Happy birthday, Hubble. Astronomers snapped this image of the Monkey Head Nebula—released on March 17—in honor of the famous space telescope's 24 years in orbit.
The nebula, formally known as NGC 2174, resides 6,400 light-years away, within the Orion constellation. It's a region known as a stellar nursery, where clouds of gas and dust coalesce to form young stars. (Learn more about star formation.)
Saturn looms as a thin crescent in this image, released on March 17, taken by cameras on board the international Cassini spacecraft.
Part of the planet's famed rings paint the left side of the image, breaking up Saturn's profile. Cassini captured the image from 1.4 million miles (2.3 million kilometers) away, in orbit around the ringed planet. (See "Saturn's Largest Moon Would Host Really, Really Weird Life.")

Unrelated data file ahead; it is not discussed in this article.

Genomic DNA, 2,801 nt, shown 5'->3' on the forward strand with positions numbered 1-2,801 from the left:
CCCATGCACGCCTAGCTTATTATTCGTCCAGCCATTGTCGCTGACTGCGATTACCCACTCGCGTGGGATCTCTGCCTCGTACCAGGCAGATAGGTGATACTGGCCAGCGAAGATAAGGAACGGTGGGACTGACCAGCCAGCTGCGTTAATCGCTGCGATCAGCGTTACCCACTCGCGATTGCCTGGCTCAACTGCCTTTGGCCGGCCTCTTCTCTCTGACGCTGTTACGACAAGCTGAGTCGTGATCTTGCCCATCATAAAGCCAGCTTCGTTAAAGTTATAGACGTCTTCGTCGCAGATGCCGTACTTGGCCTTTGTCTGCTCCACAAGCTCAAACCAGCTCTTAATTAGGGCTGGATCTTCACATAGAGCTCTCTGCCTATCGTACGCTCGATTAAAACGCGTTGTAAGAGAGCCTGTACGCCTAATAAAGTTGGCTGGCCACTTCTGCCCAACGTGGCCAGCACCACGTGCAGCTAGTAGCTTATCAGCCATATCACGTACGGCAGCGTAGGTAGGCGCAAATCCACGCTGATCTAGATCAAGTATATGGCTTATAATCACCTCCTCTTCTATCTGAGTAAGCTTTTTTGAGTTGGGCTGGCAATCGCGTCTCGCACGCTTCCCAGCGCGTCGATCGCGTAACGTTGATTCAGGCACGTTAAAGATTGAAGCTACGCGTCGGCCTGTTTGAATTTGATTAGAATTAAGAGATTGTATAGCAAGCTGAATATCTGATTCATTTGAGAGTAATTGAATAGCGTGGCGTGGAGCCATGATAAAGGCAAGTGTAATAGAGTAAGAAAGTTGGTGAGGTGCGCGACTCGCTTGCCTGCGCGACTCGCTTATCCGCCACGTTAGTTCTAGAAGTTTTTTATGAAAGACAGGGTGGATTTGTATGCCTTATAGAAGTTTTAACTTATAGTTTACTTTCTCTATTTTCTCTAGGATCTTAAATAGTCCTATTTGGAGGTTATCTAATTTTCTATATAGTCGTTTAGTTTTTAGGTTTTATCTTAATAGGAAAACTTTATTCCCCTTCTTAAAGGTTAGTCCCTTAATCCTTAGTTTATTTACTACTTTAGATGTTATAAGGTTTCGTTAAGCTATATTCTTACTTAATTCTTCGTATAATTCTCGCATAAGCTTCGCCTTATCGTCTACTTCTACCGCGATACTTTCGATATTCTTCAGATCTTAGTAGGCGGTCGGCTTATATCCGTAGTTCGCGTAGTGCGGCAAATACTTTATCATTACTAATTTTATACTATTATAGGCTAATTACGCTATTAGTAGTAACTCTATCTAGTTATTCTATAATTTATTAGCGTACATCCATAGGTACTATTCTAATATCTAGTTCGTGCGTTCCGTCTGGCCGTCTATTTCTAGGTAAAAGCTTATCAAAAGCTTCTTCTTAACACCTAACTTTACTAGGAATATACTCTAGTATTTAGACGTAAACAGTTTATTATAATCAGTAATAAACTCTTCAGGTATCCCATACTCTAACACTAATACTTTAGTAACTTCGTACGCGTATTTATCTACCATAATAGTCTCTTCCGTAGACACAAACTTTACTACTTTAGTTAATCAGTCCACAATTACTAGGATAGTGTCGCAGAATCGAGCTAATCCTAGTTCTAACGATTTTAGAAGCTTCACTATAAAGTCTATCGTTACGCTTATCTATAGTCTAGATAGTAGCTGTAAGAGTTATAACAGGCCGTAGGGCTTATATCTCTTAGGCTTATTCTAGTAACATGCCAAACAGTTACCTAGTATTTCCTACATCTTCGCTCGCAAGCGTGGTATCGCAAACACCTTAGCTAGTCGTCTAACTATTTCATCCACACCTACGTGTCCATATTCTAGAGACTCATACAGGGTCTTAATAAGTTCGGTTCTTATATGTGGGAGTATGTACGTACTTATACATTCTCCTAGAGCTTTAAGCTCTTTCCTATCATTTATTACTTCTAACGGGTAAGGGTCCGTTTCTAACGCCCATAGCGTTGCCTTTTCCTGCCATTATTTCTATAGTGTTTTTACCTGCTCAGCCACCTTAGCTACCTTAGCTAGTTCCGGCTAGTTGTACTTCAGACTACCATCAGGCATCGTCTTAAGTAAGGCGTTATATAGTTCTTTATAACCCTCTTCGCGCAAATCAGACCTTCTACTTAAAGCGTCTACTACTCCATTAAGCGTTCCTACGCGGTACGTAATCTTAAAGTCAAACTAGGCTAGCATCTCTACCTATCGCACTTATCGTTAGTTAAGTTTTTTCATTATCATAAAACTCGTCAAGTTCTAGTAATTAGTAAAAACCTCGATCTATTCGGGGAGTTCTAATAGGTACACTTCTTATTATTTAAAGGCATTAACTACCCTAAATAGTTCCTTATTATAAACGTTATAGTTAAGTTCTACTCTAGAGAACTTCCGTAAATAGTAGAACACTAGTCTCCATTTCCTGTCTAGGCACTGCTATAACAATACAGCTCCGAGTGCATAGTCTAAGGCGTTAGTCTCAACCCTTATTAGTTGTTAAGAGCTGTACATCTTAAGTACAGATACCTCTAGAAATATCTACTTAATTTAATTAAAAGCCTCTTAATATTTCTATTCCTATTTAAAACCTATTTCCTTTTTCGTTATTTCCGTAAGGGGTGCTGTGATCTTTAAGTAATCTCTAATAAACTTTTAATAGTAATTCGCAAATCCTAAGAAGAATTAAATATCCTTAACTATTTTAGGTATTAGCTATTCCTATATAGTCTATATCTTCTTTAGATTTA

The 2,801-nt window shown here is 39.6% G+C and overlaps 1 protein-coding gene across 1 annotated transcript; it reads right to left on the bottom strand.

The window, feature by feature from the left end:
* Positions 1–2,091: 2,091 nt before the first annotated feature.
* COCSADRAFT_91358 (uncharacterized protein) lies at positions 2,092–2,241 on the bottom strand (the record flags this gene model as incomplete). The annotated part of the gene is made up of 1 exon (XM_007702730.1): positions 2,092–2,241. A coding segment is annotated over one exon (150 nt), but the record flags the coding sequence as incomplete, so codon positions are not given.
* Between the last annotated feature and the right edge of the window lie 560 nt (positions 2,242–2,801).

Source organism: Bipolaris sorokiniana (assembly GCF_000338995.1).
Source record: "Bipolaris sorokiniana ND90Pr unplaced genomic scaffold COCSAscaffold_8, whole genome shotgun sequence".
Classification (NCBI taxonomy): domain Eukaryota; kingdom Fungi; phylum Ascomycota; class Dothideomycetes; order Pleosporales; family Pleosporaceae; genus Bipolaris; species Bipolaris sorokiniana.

Before (left) and after (right) comparison of the Terra Sirenum region on Mars reveal a new gully (arrow) carved sometime between November 2010 and May 2013. Cameras aboard the Mars Reconnaissance Orbiter took the images.
Although it looks similar to gullies on Earth that are formed by flowing water, this Martian gully is likely the result of carbon dioxide frost, or dry ice. Planetary scientists can't be sure exactly when the new channel formed, but similar occurrences tend to happen during winter on the red planet. (See "Martian 'Blueberries' Really Pieces of Meteorites?")
A meteor streaks through the night sky near Wellington, New Zealand, in an image submitted to Your Shot on March 16.
Mark Gee traveled 20 minutes outside the city to photograph part of the Milky Way galaxy (map), and was lucky enough to catch a falling star.